If that's the case, then Microsoft has no grounds on which to sue Novell's customers for misappropriation of IP. So, why then must Novell secure additional peace of mind for customers who theoretically already have it? Even more confounding is the fact that Novell already offers indemnification to its customers. The tagline to Novell's indemnification program is "making Linux a safe viable option for your business." The Web page describing the program goes onto say "Indemnification is offered for copyright infringement claims made by third parties against registered Novell customers who obtain SUSE Enterprise Linux Server 8, SUSE Linux Enterprise Server 9, SUSE Linux Enterprise Server 10 and/or SUSE Linux Enterprise Desktop 10 and who after January 12, 2004 obtain, (1) Upgrade protection; and, (2) a qualifying technical support contract from Novell or a participating Novell channel partner.

Novell already offered customers this sort of peace of mind. Given that, if Novell believes its products don't infringe of Microsoft's intellectual property, then it makes no sense to pay additional money to Microsoft to secure a guarantee it already offers to its customers.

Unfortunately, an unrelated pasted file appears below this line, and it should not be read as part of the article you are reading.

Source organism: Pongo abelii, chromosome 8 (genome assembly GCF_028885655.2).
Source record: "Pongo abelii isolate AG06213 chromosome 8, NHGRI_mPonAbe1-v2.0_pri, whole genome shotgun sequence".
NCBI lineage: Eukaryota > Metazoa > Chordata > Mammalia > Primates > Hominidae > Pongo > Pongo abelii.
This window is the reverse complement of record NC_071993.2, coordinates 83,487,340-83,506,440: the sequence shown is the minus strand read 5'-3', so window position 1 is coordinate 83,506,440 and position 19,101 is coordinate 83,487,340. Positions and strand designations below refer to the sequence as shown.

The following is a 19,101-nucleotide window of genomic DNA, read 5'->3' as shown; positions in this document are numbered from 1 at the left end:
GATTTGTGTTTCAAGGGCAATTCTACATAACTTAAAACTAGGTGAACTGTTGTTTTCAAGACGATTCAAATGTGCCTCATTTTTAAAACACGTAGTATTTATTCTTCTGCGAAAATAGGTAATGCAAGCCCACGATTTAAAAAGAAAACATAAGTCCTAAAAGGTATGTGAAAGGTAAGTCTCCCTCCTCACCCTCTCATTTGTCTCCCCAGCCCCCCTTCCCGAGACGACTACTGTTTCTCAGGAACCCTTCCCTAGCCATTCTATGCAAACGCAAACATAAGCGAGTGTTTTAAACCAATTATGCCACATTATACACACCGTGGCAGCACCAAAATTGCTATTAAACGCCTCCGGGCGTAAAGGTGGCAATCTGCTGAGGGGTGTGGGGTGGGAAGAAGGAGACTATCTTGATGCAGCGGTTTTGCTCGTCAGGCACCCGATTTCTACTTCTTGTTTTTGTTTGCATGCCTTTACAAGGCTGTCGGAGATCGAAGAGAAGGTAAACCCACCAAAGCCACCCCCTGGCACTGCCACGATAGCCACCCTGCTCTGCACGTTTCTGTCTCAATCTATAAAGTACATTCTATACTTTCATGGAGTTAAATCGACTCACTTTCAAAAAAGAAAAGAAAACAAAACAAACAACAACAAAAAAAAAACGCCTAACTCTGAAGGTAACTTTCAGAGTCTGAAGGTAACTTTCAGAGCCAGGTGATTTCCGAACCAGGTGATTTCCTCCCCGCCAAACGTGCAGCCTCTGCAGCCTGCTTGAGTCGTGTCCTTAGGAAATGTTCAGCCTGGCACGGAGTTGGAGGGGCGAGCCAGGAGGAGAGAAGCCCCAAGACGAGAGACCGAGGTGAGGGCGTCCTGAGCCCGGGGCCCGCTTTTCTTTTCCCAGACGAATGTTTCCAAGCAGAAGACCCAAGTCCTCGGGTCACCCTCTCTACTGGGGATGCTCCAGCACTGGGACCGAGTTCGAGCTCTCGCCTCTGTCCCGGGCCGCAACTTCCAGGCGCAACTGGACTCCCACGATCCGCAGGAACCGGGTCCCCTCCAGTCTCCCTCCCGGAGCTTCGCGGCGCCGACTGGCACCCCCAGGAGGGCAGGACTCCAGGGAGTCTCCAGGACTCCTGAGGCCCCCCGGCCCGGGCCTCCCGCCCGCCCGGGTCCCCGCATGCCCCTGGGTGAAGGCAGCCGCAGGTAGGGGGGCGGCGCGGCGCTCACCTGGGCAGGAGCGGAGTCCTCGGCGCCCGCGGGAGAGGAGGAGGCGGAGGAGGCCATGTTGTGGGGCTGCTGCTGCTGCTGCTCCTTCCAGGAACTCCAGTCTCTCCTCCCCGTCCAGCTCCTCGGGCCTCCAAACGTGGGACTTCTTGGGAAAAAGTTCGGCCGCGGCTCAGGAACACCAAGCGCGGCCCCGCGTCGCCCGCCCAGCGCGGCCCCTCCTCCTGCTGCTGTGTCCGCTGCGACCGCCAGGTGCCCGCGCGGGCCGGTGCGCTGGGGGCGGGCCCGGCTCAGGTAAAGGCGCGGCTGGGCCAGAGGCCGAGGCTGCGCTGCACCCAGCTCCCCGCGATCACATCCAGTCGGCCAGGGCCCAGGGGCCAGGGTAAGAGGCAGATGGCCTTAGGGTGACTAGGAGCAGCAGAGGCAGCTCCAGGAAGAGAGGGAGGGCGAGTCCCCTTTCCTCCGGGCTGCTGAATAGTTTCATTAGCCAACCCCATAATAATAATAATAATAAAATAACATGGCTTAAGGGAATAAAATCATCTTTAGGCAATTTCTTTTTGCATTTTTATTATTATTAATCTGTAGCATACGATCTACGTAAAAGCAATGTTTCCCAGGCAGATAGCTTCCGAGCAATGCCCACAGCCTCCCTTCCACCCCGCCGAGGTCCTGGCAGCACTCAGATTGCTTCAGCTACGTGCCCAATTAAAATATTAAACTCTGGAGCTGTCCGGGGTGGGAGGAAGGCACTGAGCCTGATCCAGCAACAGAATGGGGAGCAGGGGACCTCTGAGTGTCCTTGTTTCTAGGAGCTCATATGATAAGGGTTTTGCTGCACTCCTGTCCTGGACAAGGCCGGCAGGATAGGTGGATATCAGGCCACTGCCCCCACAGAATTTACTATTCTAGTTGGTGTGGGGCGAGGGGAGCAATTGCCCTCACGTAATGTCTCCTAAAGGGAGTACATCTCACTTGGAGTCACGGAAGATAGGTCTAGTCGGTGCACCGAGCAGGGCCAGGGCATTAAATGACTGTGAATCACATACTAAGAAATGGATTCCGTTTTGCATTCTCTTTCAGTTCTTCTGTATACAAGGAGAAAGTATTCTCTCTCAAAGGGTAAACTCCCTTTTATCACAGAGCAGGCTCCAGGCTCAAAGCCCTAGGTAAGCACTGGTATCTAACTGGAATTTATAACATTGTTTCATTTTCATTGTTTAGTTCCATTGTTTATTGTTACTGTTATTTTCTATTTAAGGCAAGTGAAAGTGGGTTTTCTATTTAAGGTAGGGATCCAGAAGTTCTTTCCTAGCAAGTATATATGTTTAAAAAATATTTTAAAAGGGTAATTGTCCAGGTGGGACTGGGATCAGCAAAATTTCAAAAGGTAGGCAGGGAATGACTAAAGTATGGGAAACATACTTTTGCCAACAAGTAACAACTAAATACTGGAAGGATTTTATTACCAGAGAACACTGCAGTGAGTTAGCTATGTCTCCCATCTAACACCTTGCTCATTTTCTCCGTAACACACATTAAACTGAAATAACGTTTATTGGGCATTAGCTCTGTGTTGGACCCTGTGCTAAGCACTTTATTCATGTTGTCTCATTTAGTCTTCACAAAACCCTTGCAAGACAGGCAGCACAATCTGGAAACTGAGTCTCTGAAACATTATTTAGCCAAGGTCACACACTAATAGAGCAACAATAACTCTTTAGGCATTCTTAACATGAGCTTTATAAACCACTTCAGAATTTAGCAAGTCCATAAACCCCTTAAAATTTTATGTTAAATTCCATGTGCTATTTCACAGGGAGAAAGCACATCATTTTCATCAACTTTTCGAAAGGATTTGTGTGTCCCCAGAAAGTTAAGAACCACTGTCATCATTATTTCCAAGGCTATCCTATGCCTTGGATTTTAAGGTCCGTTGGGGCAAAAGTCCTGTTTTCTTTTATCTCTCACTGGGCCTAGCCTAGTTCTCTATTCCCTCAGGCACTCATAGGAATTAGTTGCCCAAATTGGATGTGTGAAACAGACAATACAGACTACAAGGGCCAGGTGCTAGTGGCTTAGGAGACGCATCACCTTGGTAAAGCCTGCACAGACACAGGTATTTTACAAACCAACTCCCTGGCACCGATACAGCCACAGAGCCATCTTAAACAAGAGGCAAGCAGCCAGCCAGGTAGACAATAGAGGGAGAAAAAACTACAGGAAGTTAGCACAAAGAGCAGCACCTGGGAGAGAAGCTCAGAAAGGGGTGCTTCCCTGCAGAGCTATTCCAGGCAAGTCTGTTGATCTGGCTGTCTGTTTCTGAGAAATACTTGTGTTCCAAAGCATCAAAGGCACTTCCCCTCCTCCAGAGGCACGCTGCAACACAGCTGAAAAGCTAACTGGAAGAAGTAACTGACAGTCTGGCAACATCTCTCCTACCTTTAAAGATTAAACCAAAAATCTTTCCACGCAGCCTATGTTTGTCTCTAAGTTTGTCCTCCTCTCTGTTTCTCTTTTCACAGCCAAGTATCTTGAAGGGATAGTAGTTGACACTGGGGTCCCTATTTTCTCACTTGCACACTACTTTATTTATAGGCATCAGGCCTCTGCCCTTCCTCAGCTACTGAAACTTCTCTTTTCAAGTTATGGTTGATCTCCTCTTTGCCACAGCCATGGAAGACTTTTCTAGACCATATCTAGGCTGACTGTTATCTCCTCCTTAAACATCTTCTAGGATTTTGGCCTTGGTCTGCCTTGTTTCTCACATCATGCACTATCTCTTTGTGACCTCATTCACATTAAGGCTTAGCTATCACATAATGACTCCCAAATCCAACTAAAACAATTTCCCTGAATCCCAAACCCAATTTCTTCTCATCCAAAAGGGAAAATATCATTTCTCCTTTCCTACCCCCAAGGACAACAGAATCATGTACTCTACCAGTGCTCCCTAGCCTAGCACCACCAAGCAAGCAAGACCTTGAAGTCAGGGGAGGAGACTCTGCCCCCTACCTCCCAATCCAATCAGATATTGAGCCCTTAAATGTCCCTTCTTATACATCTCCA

But wait, there's even more that doesn't add up.

In IP litigation, there's an unwritten rule that you don't sue someone unless they have money that can be won from them. Serious money. So, just assuming Microsoft would sue an end-user for misappropriation of its IP, which of Linux's end users have the sort of money (and have infringed to a point that makes a lawsuit worthwhile) that's worth going after? The Fortune 500? The Fortune 2000? The Fortune 5000? Which of them isn't also a Microsoft customer? Which of them isn't an important part of Microsoft's meal ticket. Except for when SCO sued Daimler-Chrysler and Autozone, which was just part of a charade, when was the last time you heard of a major IT vendor suing large customers for misappropriation of IP when it had nothing to do with outright pirating of software (making illegal copies). 

It would be suicide. Not just for Microsoft. But for any IT vendor that starts suing end users. Customers, even one that don't get sued, would start showing them the door so fast that the IT vendor wouldn't know what hit them. It's just what you want, right? A salesperson from your litigious IT supplier walking around your premises taking stock of how many Linux machines you're running and reporting back to his or her masters so the lawyers can come the next time. 

The more you think about it, the more you have to agree that this peace of mind that Novell is talking about is specious at best. Unless of course, Novell is insecure about its non-infringing claim. But, just assuming it isn't, then how else can we explain the $40 million if the peace of mind argument doesn't hold up (which it doesn't).